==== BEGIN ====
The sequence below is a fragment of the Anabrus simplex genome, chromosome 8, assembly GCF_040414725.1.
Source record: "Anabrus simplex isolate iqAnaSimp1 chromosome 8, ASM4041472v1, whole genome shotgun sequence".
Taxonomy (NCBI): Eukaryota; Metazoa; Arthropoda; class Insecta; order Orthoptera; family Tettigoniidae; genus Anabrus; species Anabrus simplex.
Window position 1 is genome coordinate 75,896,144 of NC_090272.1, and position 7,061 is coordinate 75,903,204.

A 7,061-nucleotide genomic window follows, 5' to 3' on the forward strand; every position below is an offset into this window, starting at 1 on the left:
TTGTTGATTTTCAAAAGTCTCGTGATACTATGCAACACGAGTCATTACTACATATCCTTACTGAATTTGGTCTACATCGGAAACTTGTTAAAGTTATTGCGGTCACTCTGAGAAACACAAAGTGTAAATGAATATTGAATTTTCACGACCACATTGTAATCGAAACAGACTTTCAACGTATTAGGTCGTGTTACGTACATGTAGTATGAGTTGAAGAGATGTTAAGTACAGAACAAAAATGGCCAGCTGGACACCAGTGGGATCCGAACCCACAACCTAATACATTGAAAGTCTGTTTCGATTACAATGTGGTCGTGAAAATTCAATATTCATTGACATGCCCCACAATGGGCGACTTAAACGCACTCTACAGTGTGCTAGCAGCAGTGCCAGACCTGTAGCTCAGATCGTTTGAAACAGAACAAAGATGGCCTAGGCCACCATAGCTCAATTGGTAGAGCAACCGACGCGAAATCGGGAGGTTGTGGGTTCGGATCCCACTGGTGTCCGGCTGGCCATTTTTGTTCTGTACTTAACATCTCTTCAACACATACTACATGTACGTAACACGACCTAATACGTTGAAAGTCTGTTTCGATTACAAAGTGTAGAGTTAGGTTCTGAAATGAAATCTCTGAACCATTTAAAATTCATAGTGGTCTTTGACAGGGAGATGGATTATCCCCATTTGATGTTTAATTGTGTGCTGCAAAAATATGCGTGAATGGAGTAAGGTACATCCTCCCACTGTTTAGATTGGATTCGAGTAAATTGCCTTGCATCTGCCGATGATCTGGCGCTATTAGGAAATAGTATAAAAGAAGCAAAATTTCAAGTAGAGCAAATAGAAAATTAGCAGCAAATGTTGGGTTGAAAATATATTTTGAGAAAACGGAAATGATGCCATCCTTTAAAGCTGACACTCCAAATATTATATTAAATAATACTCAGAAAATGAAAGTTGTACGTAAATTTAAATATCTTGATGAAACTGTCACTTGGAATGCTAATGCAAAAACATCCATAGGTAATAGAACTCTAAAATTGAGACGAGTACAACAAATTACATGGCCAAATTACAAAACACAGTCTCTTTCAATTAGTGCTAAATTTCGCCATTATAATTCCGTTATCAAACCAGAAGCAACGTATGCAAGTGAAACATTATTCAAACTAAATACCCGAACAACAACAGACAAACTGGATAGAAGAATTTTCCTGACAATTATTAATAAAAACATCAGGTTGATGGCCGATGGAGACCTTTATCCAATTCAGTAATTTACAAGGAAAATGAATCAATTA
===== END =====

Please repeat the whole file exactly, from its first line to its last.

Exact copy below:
The sequence below is a fragment of the Anabrus simplex genome, chromosome 8, assembly GCF_040414725.1.
Source record: "Anabrus simplex isolate iqAnaSimp1 chromosome 8, ASM4041472v1, whole genome shotgun sequence".
Taxonomy (NCBI): Eukaryota; Metazoa; Arthropoda; class Insecta; order Orthoptera; family Tettigoniidae; genus Anabrus; species Anabrus simplex.
Window position 1 is genome coordinate 75,896,144 of NC_090272.1, and position 7,061 is coordinate 75,903,204.

A 7,061-nucleotide genomic window follows, 5' to 3' on the forward strand; every position below is an offset into this window, starting at 1 on the left:
TTGTTGATTTTCAAAAGTCTCGTGATACTATGCAACACGAGTCATTACTACATATCCTTACTGAATTTGGTCTACATCGGAAACTTGTTAAAGTTATTGCGGTCACTCTGAGAAACACAAAGTGTAAATGAATATTGAATTTTCACGACCACATTGTAATCGAAACAGACTTTCAACGTATTAGGTCGTGTTACGTACATGTAGTATGAGTTGAAGAGATGTTAAGTACAGAACAAAAATGGCCAGCTGGACACCAGTGGGATCCGAACCCACAACCTAATACATTGAAAGTCTGTTTCGATTACAATGTGGTCGTGAAAATTCAATATTCATTGACATGCCCCACAATGGGCGACTTAAACGCACTCTACAGTGTGCTAGCAGCAGTGCCAGACCTGTAGCTCAGATCGTTTGAAACAGAACAAAGATGGCCTAGGCCACCATAGCTCAATTGGTAGAGCAACCGACGCGAAATCGGGAGGTTGTGGGTTCGGATCCCACTGGTGTCCGGCTGGCCATTTTTGTTCTGTACTTAACATCTCTTCAACACATACTACATGTACGTAACACGACCTAATACGTTGAAAGTCTGTTTCGATTACAAAGTGTAGAGTTAGGTTCTGAAATGAAATCTCTGAACCATTTAAAATTCATAGTGGTCTTTGACAGGGAGATGGATTATCCCCATTTGATGTTTAATTGTGTGCTGCAAAAATATGCGTGAATGGAGTAAGGTACATCCTCCCACTGTTTAGATTGGATTCGAGTAAATTGCCTTGCATCTGCCGATGATCTGGCGCTATTAGGAAATAGTATAAAAGAAGCAAAATTTCAAGTAGAGCAAATAGAAAATTAGCAGCAAATGTTGGGTTGAAAATATATTTTGAGAAAACGGAAATGATGCCATCCTTTAAAGCTGACACTCCAAATATTATATTAAATAATACTCAGAAAATGAAAGTTGTACGTAAATTTAAATATCTTGATGAAACTGTCACTTGGAATGCTAATGCAAAAACATCCATAGGTAATAGAACTCTAAAATTGAGACGAGTACAACAAATTACATGGCCAAATTACAAAACACAGTCTCTTTCAATTAGTGCTAAATTTCGCCATTATAATTCCGTTATCAAACCAGAAGCAACGTATGCAAGTGAAACATTATTCAAACTAAATACCCGAACAACAACAGACAAACTGGATAGAAGAATTTTCCTGACAATTATTAATAAAAACATCAGGTTGATGGCCGATGGAGACCTTTATCCAATTCAGTAATTTACAAGGAAAATGAATCAATTA